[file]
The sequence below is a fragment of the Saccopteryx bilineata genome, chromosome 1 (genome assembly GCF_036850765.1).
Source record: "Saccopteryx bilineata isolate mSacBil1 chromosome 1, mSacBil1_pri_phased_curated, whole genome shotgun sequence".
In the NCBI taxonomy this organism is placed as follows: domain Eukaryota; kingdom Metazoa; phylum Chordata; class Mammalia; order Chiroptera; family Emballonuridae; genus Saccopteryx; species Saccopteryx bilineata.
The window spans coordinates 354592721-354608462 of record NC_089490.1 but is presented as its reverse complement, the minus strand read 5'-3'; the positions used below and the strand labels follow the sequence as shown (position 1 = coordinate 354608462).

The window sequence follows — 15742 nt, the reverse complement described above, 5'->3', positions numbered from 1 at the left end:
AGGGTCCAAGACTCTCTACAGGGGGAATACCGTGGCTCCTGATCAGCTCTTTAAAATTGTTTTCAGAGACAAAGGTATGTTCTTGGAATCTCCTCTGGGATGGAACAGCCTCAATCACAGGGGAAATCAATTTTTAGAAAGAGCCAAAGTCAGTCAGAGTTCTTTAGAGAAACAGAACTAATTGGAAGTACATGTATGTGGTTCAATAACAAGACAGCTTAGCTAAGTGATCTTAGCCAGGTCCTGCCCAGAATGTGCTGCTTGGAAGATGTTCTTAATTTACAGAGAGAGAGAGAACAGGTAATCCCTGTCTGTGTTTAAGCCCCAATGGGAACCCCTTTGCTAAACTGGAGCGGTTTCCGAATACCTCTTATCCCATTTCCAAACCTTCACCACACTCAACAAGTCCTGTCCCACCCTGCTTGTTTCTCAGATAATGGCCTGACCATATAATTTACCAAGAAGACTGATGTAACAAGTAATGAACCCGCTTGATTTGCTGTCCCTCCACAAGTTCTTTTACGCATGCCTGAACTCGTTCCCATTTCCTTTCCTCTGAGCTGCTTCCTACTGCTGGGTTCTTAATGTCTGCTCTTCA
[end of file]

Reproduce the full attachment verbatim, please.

The sequence below is a fragment of the Saccopteryx bilineata genome, chromosome 1 (genome assembly GCF_036850765.1).
Source record: "Saccopteryx bilineata isolate mSacBil1 chromosome 1, mSacBil1_pri_phased_curated, whole genome shotgun sequence".
In the NCBI taxonomy this organism is placed as follows: domain Eukaryota; kingdom Metazoa; phylum Chordata; class Mammalia; order Chiroptera; family Emballonuridae; genus Saccopteryx; species Saccopteryx bilineata.
The window spans coordinates 354592721-354608462 of record NC_089490.1 but is presented as its reverse complement, the minus strand read 5'-3'; the positions used below and the strand labels follow the sequence as shown (position 1 = coordinate 354608462).

The window sequence follows — 15742 nt, the reverse complement described above, 5'->3', positions numbered from 1 at the left end:
AGGGTCCAAGACTCTCTACAGGGGGAATACCGTGGCTCCTGATCAGCTCTTTAAAATTGTTTTCAGAGACAAAGGTATGTTCTTGGAATCTCCTCTGGGATGGAACAGCCTCAATCACAGGGGAAATCAATTTTTAGAAAGAGCCAAAGTCAGTCAGAGTTCTTTAGAGAAACAGAACTAATTGGAAGTACATGTATGTGGTTCAATAACAAGACAGCTTAGCTAAGTGATCTTAGCCAGGTCCTGCCCAGAATGTGCTGCTTGGAAGATGTTCTTAATTTACAGAGAGAGAGAGAACAGGTAATCCCTGTCTGTGTTTAAGCCCCAATGGGAACCCCTTTGCTAAACTGGAGCGGTTTCCGAATACCTCTTATCCCATTTCCAAACCTTCACCACACTCAACAAGTCCTGTCCCACCCTGCTTGTTTCTCAGATAATGGCCTGACCATATAATTTACCAAGAAGACTGATGTAACAAGTAATGAACCCGCTTGATTTGCTGTCCCTCCACAAGTTCTTTTACGCATGCCTGAACTCGTTCCCATTTCCTTTCCTCTGAGCTGCTTCCTACTGCTGGGTTCTTAATGTCTGCTCTTCA